David Lyon
2009-07-24 23:33:42 UTC
Permalink
Post by Georg Brandl
Post by David Lyon
In executable form, the Package Manager does not require wxWidgets
to be installed.
There is no dependency for this to be installed.
What does "in exectuable form" mean?
Compiled with py2exe.

An executable ".exe" file is created under windows.

David
David Lyon
2009-07-25 00:24:44 UTC
Permalink
Post by Christian Heimes
I'm sorry to inform you that a wxWindows based solution has zero change
to get into the Python standard library ever.
Is that a personal preference or is there a software engineering reason
for this?

I wasn't suggesting including it in the standard library as I like others
know how troublesome it can be.
Post by Christian Heimes
We are not going to add
another GUI toolkit to the core distribution. We might even remove TK
from the core and ship it as a separate package like bsddb3.
So is this a bias against native window applications?

Does the application need to be web based?

or console based?

or TK based... ?

For it to be acceptable..

Thank you

David
Ben Finney
2009-07-25 00:40:52 UTC
Permalink
Post by d***@preisshare.net
Distutils was once seperate and was then included in the standard python.
So i guess that I am working with the same goal in mind.
I interpret this as expressing your intent to (eventually) have your
application included in standard Python.
Post by d***@preisshare.net
Post by Christian Heimes
I'm sorry to inform you that a wxWindows based solution has zero
change to get into the Python standard library ever.
I wasn't suggesting including it in the standard library as I like
others know how troublesome it can be.
This appears to contradict what you said above.
Post by d***@preisshare.net
Post by Christian Heimes
We are not going to add another GUI toolkit to the core
distribution. We might even remove TK from the core and ship it as a
separate package like bsddb3.
So is this a bias against native window applications?
No, it's a bias against adding things to Python that depend on things
not already in Python.

Are you, or are you not, intending for your application to be in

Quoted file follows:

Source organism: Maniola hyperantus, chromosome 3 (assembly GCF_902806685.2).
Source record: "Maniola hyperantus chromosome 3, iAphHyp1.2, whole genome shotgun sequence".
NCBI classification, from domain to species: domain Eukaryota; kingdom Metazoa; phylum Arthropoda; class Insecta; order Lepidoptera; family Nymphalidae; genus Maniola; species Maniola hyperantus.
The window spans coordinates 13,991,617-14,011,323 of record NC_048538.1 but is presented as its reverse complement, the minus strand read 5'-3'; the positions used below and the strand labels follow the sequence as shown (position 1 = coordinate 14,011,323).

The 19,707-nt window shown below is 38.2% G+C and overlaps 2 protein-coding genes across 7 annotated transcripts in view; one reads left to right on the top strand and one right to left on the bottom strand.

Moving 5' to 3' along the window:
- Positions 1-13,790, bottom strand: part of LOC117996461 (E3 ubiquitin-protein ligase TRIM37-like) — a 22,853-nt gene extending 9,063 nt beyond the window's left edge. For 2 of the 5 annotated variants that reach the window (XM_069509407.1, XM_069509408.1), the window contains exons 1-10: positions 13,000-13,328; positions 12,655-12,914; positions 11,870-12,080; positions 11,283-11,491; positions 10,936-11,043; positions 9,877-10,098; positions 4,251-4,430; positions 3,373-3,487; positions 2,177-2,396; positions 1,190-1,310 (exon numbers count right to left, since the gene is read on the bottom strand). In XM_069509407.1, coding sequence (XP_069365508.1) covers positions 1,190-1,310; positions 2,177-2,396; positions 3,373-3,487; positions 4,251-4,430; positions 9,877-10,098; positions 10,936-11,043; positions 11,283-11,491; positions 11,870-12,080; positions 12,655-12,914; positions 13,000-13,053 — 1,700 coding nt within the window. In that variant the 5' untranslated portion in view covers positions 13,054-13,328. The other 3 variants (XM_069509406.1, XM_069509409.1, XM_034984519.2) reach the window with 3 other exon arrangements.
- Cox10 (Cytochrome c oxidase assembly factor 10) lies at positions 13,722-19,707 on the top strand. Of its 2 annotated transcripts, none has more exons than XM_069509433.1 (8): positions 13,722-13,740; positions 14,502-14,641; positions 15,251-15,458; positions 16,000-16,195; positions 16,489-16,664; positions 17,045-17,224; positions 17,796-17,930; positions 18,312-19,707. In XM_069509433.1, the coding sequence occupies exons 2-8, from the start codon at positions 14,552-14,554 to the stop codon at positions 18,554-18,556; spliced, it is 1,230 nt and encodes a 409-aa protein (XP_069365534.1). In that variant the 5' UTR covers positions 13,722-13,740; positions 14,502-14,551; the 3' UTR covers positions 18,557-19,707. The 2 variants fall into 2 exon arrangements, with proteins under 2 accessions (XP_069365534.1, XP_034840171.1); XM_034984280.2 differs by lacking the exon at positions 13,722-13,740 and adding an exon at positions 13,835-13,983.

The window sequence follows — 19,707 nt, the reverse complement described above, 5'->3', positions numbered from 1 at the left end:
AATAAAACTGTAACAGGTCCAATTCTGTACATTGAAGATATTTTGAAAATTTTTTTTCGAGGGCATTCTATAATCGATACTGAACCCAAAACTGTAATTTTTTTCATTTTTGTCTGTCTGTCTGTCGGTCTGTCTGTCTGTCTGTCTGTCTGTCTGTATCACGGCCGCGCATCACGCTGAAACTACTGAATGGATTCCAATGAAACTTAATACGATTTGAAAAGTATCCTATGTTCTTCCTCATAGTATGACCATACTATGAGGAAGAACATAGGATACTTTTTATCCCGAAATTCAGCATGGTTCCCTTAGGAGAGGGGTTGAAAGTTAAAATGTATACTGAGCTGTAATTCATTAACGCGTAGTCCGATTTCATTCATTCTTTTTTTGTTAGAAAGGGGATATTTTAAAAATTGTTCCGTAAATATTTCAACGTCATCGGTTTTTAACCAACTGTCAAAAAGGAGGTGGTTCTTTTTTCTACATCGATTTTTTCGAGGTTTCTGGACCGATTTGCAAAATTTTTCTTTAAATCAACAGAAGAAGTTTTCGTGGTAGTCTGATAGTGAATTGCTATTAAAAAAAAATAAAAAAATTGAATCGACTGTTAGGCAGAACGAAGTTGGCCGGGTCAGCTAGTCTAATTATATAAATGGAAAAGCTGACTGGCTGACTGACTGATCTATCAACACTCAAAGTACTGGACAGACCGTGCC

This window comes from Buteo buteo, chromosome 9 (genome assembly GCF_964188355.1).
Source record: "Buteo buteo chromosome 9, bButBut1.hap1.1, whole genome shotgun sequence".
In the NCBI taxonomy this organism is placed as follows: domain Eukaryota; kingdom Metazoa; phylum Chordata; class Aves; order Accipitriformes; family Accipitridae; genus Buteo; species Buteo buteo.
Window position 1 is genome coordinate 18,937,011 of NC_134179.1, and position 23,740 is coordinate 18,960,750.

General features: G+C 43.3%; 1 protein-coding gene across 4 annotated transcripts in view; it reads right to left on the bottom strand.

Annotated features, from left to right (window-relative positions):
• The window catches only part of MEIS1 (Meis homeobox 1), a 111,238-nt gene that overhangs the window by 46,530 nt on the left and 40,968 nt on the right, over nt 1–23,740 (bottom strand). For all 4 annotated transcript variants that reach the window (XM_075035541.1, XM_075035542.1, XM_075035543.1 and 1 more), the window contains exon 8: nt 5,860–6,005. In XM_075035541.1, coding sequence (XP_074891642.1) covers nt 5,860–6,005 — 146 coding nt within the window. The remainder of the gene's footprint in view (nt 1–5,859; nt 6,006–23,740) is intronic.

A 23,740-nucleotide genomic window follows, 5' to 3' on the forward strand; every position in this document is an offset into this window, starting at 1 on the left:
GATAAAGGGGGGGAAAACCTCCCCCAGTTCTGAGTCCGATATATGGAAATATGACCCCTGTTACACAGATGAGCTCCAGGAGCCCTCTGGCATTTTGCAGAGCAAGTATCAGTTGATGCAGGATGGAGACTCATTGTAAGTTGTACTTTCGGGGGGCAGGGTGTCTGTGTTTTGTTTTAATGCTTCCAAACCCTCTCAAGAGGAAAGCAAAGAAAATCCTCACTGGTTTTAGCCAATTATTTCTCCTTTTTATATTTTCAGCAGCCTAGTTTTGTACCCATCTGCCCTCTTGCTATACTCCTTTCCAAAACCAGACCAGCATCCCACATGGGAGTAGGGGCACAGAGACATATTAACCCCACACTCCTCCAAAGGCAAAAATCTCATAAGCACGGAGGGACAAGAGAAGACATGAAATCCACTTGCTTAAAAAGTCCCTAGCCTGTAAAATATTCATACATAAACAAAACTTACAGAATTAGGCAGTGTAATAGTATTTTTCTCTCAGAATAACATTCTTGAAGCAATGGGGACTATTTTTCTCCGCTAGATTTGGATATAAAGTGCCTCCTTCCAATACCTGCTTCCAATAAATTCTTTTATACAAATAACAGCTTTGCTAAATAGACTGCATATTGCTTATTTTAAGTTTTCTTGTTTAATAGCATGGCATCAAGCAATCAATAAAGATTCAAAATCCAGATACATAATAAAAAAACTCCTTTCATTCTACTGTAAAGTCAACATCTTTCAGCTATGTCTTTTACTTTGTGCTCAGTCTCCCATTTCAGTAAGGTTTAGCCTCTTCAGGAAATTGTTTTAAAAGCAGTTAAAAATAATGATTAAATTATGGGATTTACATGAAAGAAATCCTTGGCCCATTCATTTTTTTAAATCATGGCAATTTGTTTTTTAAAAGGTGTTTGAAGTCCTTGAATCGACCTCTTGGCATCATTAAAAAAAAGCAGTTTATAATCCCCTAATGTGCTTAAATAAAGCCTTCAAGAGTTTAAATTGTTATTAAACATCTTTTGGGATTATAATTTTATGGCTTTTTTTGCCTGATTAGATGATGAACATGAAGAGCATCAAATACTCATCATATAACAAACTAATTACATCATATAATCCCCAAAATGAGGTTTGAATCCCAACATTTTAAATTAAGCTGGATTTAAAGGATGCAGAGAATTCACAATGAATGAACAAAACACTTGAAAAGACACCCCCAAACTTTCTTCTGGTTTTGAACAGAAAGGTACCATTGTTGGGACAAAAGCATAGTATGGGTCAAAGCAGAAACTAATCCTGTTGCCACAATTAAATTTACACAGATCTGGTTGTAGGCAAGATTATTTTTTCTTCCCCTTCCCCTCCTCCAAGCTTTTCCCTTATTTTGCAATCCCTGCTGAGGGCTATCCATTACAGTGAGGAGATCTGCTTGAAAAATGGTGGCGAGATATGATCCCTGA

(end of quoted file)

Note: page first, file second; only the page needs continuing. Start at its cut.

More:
standard Python?

If that is your intent, I think Christian's answer is valid:
applications, especially ones that depend on third-party widget
libraries, shouldn't get added to Python.

If that is not your intent, then your application shouldn't be mentioned
in standard Python documentation.
--
\ “Stop — Drive sideways.” —detour sign, Kyushu, Japan |
`\ |
_o__) |
Ben Finney
Jean-Paul Calderone
2009-07-25 01:06:10 UTC
Permalink
[snip]
If that is not your intent, then your application shouldn't be mentioned
in standard Python documentation.
Hm. But docutils isn't part of the standard library, and the documentation
refers to it. And the docs link to ActivePython and Enthought's Python
distribution. And they link to things like "Collin Winter’s functional
module" and Django and PyOpenGL and so forth.

I don't think anyone would seriously suggest removing all references to
third-party software from the Python documentation. Perhaps the criterion
that David is looking to have is explained is that people would probably
prefer for his app to get a bit more popular before Python itself starts
pointing people in its direction.

Jean-Paul
Ben Finney
2009-07-25 01:21:12 UTC
Permalink
Hm. But docutils isn't part of the standard library, and the
documentation refers to it.
Fair enough, because the documentation is generated using Docutils.
And the docs link to ActivePython and Enthought's Python distribution.
I consider those to be exceptions that prove the rule: they are
“standard Python” in a different form.
And they link to things like "Collin Winter’s functional module" and
Django and PyOpenGL and so forth.
I don't know enough about those to comment.
I don't think anyone would seriously suggest removing all references to
third-party software from the Python documentation.
No, and nor did I. I'm suggesting that *adding* such a reference has a
high barrier.
Perhaps the criterion that David is looking to have is explained is
that people would probably prefer for his app to get a bit more
popular before Python itself starts pointing people in its direction.
Right. The process is usually in the following order:

* get the code registered on PyPI

* get a community of users and make the code meet their needs well

* discuss adding some or all of the code to Python, by (in recent years)
raising the topic on ‘python-ideas’

* defend the proposal against all comers to ensure it's actually a good
idea

* await further instructions
--
\ “It seems intuitively obvious to me, which means that it might |
`\ be wrong.” —Chris Torek |
_o__) |
Ben Finney
Brett Cannon
2009-07-25 22:28:39 UTC
Permalink
Post by Jean-Paul Calderone
[snip]
If that is not your intent, then your application shouldn't be mentioned
in standard Python documentation.
Hm. But docutils isn't part of the standard library, and the documentation
refers to it.
Why do you think distutils is not part of the standard library? The official